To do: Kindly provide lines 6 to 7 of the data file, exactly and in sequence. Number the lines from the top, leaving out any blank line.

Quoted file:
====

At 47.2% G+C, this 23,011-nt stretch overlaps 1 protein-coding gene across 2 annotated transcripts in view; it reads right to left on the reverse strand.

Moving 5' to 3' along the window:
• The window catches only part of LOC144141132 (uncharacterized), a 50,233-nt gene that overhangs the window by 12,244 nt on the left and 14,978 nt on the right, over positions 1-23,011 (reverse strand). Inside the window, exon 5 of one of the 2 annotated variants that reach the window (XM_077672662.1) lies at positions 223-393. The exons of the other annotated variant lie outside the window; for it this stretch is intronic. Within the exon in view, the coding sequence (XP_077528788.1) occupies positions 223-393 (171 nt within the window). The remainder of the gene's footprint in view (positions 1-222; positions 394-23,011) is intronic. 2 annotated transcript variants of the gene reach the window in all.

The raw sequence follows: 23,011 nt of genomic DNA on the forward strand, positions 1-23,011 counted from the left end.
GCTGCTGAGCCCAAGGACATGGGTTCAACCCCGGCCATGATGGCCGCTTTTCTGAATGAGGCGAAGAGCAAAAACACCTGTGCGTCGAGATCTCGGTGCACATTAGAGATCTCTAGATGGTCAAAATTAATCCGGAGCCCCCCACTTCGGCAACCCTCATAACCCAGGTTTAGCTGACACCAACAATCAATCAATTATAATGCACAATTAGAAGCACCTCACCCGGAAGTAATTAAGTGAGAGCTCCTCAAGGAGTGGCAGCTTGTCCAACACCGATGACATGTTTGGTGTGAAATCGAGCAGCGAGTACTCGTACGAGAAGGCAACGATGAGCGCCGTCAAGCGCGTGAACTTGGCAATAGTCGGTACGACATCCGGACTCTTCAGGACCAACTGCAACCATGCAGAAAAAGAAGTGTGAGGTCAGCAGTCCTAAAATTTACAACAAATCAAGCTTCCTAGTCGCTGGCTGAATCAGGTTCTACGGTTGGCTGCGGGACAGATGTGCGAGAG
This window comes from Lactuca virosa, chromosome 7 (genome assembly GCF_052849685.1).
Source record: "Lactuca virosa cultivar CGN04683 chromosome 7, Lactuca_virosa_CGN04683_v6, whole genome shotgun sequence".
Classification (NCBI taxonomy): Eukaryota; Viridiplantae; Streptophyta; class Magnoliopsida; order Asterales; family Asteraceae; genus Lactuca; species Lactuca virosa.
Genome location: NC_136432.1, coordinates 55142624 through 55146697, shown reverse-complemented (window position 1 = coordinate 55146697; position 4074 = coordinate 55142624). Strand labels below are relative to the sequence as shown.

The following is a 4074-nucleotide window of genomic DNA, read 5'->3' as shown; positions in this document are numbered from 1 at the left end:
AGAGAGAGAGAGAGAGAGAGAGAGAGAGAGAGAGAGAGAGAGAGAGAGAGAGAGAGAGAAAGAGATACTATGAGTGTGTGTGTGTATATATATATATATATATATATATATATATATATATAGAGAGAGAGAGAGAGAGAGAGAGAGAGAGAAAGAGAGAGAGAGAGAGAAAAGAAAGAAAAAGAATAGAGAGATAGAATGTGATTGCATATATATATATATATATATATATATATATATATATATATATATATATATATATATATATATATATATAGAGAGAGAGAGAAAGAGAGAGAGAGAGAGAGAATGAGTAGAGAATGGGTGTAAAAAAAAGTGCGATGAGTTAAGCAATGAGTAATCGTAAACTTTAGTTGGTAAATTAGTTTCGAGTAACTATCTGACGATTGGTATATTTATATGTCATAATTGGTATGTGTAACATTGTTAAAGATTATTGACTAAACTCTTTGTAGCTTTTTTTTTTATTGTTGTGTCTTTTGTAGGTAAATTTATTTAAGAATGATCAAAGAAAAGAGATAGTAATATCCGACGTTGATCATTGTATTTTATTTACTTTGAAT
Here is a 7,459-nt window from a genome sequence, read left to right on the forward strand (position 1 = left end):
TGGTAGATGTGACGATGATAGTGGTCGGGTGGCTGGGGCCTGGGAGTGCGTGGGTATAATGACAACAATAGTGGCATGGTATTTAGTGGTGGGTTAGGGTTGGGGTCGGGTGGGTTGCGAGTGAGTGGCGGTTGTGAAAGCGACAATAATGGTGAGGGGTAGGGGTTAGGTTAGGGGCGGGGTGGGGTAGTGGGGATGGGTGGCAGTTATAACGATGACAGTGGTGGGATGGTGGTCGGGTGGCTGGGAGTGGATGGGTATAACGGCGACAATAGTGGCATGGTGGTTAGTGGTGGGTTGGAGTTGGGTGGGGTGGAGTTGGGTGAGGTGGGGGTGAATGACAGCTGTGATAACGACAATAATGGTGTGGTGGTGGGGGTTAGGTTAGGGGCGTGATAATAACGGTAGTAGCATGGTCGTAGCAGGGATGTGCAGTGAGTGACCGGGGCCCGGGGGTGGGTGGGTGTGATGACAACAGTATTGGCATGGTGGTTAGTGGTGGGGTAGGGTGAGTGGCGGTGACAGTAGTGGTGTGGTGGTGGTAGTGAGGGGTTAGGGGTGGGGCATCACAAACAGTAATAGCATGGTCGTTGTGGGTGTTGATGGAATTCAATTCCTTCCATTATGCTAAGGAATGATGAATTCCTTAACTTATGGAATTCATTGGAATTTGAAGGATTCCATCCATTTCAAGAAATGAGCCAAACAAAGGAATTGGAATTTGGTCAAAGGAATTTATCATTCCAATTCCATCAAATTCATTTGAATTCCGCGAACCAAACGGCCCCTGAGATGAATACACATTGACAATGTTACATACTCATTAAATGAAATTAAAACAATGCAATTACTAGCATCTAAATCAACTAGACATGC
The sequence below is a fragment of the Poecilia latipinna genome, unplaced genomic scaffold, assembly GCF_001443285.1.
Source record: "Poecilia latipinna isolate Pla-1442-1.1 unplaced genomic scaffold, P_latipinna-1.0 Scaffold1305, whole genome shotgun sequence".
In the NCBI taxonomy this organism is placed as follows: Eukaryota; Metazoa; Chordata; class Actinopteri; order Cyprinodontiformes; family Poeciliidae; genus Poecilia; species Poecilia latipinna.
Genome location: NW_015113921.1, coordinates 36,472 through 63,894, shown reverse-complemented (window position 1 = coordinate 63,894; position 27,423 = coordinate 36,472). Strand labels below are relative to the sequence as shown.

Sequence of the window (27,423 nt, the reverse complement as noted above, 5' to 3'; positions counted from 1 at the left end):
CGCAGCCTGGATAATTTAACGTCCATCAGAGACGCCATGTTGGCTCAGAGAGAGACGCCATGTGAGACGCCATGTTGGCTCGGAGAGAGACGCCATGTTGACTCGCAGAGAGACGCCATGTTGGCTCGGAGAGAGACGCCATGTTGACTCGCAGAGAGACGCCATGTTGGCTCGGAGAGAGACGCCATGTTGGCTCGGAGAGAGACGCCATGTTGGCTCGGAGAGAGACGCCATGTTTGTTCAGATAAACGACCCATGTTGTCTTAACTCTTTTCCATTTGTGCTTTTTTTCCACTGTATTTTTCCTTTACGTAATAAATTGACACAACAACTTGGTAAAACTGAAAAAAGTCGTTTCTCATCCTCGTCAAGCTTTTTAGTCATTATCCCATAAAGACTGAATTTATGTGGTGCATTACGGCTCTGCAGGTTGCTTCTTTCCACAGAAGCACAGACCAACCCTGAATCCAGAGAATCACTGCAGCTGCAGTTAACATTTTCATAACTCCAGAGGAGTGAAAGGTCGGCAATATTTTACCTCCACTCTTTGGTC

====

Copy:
This window comes from Lactuca virosa, chromosome 7 (genome assembly GCF_052849685.1).
Source record: "Lactuca virosa cultivar CGN04683 chromosome 7, Lactuca_virosa_CGN04683_v6, whole genome shotgun sequence".